Enjoy this opening chapter from The Legacy of Secrets.
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Colin shivered as dusk finally fell. Evenings seemed to hold themselves in check that summer, as if deliberately prolonging the violence on the streets, delaying the moment when the daytime drama of open warfare gave way to darkness and covert sniping.
He parked his spluttering Ford Escort—ninety-eight thousand miles on the clock and overdue for a service—stepped out into the sodium-lit street and pulled up his coat collar. A cold mist had earlier crept up between the banks of Belfast Lough and now smothered the city buildings like a malignant disease waiting for the cover of darkness before infecting the population.
He hurried past armed soldiers patrolling the street outside the hospital, tolerating their suspicious glances. Which of their colleagues was being tended inside? The young private hit by a petrol bomb, or the officer shot in the back while patrolling the Falls Road? Meanwhile the illusion of a peace process dragged on. Deliberately closing his mind to the matter, Colin bent his head low and hurried through the hospital entrance.
The noise changed; an abrupt switch from the low rumble of passing cars to the shrill screech of human belligerence. Amidst angry cries and obscenities rising and falling discordantly amongst the crowd in the waiting area, a policeman in a flak jacket attempted to hold apart two brawling drunks.
“Where are you going, sir?” The voice was gruff, Lowland Scots. It came from a burly army sergeant in camouflaged combat gear. Colin flinched. The soldier stuck out prominently in the hospital’s antiseptic surroundings. He caressed his assault rifle as if it was a slender young woman pressed up against his chest. And the look on his face said he had had enough for one night.
Colin jerked himself upright; his full six-foot two-inch height putting him eye to eye with the soldier. He raked a hand through his thick mop of hair and then adjusted his glasses. “One of my parishioners was injured in the rioting. I came to see if I could help.” He pulled back his coat flap, revealing his dog collar.
“Sorry, Padre. You are…?”
“Wait here just a moment, will you.” As if puzzled by a priest with an English accent, the sergeant beckoned to a grey-haired officer in battle fatigues who had been overseeing the chaos from the background. “Catholic priest, sir. Wants to see one of the wounded.”
The officer negotiated his way closer and smiled grimly. “Not tonight, Father, eh?” He gestured towards the boisterous sprawl of injured rioters. “It’s a bit fraught in here with the Shankill mob. Not the healthiest place for a priest. The Catholic casualties have been taken to other hospitals.” His eyes reflected his bitter tiredness.
Colin shook his head sadly. “I tried them first but they sent me here. They said an elderly lady—”
“Old ladies should be tucked up in their beds by now, Father.” The officer’s eyes glazed over, as if he was well out of his depth. Where in rural England would he have come across this sort of civil war damage?
Colin coughed to clear his throat. “Well, maybe I should see what I can do out in the community.”
“Very commendable.” The officer’s dry tone, revealed not an ounce of conviction. He turned to walk away and then paused, as if reacting to a sudden thought.“You’ve got transport?”
“Well then, perhaps there is someone here you can help. A young woman working for a television news team. Sound recordist, I think. She took an injury in this afternoon’s skirmish. Been patched up and now she’s mooching around for a lift somewhere. “Sergeant! Is that television news girl still around?”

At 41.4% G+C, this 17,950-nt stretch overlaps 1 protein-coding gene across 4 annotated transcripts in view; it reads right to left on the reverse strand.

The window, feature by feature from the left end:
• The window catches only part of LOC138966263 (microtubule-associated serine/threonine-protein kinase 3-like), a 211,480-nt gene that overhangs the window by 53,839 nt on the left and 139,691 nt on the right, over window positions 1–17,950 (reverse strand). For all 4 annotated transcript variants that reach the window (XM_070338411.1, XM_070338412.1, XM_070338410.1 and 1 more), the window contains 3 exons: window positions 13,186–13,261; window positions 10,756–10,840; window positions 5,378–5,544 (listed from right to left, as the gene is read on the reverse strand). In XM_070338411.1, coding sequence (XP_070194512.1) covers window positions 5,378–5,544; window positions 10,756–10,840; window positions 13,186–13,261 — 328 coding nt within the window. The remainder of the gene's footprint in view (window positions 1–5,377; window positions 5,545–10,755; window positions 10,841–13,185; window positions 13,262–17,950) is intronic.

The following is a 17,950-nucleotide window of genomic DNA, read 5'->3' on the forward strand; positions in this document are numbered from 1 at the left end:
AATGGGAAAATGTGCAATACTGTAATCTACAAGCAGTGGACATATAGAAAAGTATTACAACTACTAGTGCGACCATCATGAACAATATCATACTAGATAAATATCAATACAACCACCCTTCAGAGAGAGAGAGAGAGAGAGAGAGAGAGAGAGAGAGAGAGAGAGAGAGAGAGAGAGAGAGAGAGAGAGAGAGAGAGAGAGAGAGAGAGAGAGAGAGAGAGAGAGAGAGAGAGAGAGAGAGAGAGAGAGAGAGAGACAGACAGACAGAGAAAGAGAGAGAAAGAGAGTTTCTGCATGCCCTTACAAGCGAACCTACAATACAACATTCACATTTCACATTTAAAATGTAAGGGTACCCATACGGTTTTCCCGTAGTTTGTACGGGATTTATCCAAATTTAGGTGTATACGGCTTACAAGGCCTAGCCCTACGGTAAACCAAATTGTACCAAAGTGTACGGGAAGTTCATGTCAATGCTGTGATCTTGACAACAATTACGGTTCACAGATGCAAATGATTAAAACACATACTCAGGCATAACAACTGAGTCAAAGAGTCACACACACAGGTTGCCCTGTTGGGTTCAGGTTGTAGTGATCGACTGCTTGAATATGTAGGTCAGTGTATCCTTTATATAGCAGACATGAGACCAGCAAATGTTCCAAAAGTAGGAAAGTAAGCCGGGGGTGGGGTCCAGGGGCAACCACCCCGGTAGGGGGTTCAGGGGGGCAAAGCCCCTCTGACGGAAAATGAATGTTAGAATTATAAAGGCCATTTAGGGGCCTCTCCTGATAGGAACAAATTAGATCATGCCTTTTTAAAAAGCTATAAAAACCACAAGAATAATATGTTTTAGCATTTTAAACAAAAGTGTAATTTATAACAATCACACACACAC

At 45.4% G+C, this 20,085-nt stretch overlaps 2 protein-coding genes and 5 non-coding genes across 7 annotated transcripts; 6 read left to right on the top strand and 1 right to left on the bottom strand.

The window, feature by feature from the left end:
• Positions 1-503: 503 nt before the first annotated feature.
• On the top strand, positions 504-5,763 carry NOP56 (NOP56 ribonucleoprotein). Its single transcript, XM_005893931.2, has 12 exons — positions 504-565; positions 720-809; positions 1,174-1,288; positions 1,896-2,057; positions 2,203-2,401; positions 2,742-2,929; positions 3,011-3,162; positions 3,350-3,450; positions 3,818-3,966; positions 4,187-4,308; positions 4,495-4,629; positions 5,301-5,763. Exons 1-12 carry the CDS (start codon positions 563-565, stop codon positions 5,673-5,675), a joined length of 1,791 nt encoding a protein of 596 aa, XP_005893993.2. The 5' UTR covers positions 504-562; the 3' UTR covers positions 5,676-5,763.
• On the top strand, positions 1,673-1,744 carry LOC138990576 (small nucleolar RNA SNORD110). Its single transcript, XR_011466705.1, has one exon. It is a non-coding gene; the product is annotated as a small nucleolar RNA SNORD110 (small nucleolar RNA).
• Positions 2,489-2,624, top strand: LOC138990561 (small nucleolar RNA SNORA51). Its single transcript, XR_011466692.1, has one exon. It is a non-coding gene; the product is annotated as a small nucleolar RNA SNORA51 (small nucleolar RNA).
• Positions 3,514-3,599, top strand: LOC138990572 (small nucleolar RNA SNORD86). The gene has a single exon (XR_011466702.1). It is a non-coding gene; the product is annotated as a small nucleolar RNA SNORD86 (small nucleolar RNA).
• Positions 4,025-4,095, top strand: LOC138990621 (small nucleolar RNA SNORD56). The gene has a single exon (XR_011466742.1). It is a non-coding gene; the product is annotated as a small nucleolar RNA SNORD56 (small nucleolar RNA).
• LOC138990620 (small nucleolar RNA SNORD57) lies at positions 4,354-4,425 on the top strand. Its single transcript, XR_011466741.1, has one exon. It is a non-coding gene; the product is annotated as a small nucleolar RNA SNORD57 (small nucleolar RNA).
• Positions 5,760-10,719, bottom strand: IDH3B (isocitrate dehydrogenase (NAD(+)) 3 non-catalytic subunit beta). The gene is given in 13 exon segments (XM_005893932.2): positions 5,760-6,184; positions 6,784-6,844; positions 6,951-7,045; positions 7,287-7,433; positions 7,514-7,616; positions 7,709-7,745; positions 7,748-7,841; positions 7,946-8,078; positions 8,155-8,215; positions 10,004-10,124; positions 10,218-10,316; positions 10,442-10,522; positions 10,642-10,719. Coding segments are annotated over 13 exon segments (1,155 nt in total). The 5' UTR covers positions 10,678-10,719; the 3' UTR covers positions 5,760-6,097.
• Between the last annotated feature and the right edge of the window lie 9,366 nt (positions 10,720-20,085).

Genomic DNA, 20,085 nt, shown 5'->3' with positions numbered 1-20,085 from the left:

The Scot laughed. “You mean Sleeping Beauty, sir? She’s probably putting on some more make-up. Heavy duty Polyfilla.”
“That’s enough, soldier!” Quickly recovering his composure, the officer turned to Colin and sighed. “Sorry, Father. The men can get a bit carried away. It’s the stress of the job over here.”
“I understand.” He had heard more than enough sick jokes in Belfast. Only last week he’d overheard a young petrol bomber boasting he was getting six Brits to the gallon after changing to Super Unleaded. How
much more could he take?
“Her face is a bit of a mess,” the officer went on, with an expression of genuine sadness. “It’s obviously an old wound. But not the sort of thing you like to ask about.”
“And she was hurt again today?” Colin shook his head at the woman’s misfortune.
“Nothing serious.” The officer beckoned to a matronly staff nurse striding past. “Excuse me. The television woman, what’s her name?”
“Yes. Is she still here?”
“She’s been discharged, but she’s still somewhere on the premises. By the coffee machine, I think.” The nurse flicked a hand in the direction she had come.“Just around the corner.”
“Perhaps I should try to find her.” Colin nodded in the direction of the nurse’s gesture. When no one replied, he spread his hands and sighed. “Do you want to search me for hidden weapons?”
The officer waved him on, the renewed glaze in his eyes indicating no interest. “Be our guest, Father. But don’t expect to make any religious conversions.”
As if he would even try!
Colin strode on through the reception area, shuttering his ears to the coarse obscenities of the out-patients. A fetching young nurse walked by with a handsome doctor at her side, chatting brightly. Colin shook his head. Life went on. Out there, in the harsh reality of the Ardoyne, gangs of angry people were rioting, throwing petrol bombs, setting cars alight. Out there, the little girls of Holy Cross School were settling down to sleep and learning all about real nightmares. And here, in the sterilised confines of a hospital, a handsome young
doctor chatted up a pretty nurse.